Her example here is the UK climate justice movement, which reacted to BP's unlikely role as a 'sustainability partner' in the 2012 London Olympics; one of its protests was the Reclaim Shakespeare Company, which riffed off BP's sponsorship of the Royal Shakespeare Company during the Olympics festivities, invading the stage before the official performance and circulating the footage via social media. Leaked emails from BP show the company's tracking of protestors and anticipation of further actions.

Activist Facebook Pages as a Fifth Estate in Finland

The next ECREA 2014 speaker is Niina Niskala, whose interest is in Finnish uses of Facebook. Are there communicative power groups that can be seen as examples of social and political movements or even as a 'fifth estate': a network of online individuals able to collaborate to an extent that it challenges the other estates and creates real-world power shifts?

The project gathered data from those of the most popular Finnish Facebook pages that support specific causes or missions or engage in political protest or support. These were analysed for a number of key attributes, and later analysis focussed on the six largest and six smallest of the groups.

Patterns of Discussion on Twitter around the German NSA Surveillance Scandal

Next up at ECREA 2014 is Sanja Kapidzic, whose interest is in how the NSA scandal was communicated in Germany via Twitter. The public sphere is seen here as having a triadic structure, between journalists, official spokespeople, and citizens. Traditionally, this has been dominated by the mass media, but shifts toward online communication have changed this balance; direct bidirectional communication is now possible between all three points of the triad.

This is especially notable in social media environments such as Twitter; however, new hierarchies and elites may also emerge here. What are the new structures of influence in this context, then?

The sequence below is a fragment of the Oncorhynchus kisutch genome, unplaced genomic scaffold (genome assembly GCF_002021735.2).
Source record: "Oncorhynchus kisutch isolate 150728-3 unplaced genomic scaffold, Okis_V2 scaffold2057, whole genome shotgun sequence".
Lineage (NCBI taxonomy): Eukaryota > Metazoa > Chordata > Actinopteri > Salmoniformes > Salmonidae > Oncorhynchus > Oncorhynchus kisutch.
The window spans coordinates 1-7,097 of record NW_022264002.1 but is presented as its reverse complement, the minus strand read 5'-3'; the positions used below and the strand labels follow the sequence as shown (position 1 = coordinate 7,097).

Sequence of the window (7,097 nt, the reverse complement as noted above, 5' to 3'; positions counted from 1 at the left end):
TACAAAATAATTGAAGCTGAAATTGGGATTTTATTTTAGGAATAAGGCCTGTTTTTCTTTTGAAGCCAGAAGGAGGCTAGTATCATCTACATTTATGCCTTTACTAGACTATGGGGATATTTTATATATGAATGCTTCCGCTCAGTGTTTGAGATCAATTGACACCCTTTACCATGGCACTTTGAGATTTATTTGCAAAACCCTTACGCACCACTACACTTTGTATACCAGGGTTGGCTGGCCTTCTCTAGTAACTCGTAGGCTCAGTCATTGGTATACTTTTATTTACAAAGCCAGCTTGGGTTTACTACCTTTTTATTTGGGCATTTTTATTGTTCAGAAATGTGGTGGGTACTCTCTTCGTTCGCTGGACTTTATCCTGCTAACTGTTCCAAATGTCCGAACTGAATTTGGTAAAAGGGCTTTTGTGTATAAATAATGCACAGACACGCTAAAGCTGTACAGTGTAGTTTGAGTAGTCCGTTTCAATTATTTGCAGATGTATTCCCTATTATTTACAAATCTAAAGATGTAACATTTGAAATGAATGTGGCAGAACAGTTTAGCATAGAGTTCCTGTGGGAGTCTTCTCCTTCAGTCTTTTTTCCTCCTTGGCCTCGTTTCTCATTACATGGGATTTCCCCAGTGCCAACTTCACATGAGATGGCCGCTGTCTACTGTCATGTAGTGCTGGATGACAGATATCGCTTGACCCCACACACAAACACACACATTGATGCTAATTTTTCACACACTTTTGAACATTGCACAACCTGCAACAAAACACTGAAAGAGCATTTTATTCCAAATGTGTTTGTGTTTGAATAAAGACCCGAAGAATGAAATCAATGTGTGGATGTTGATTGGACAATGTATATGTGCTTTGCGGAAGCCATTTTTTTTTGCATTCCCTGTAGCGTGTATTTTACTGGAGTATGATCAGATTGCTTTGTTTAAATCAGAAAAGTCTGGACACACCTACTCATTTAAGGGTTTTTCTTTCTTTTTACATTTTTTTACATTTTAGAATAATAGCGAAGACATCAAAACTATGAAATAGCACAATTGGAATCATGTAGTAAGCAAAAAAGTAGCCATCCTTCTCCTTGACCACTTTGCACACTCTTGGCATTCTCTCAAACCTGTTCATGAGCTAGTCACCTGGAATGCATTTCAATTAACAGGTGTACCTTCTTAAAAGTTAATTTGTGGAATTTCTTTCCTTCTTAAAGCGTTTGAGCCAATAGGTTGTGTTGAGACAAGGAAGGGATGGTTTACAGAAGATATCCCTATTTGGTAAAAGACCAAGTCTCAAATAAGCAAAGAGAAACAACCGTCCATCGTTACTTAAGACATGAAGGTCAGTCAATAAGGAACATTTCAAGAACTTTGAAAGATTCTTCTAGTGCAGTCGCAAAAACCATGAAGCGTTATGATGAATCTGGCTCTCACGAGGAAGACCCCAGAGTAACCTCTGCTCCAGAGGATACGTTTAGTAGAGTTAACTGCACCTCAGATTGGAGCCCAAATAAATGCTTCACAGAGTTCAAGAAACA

Four Models of Media Pluralism

The next speaker at ECREA 2014 is Daniëlle Raeijmakers; her interest is in media pluralism. The concept itself is widely supported, but tends to be poorly defined; there are a number of different conceptions that may be used to understand it.

The first of these is a liberal model: democracy functions through social heterogeneity, and media are expected to cover such differences authentically. The second, deliberative model expects that media do not just contribute to a politician consensus, but provide the public debate to construct the consensus, serving as a public forum. The third, agonistic model positions media as sites of struggle, which should cultivate political debate but do not necessarily produce a concensus.

The Three Phases of WikiLeaks

The second day at ECREA 2014 starts with a paper by Christian Christensen, on WikiLeaks. He's interested in the implications of WikiLeaks for the wider media reform movement: WikiLeaks and Anonymous are an expression of the disenchantment with mainstream commercial media, even in spite of such media's occasional ability to engage in impactful investigative journalism.

The Impact of Trust on News Selection on Social Media

Finally, Kristin van Damme is back with another ECREA 2014 paper, on the role of trust in news selection through social media. Social media platforms now play a role as news aggregators where users as well as the platforms are sharing the news; Kristin surveyed Flemish news users on their use of news and social media to explore these issues.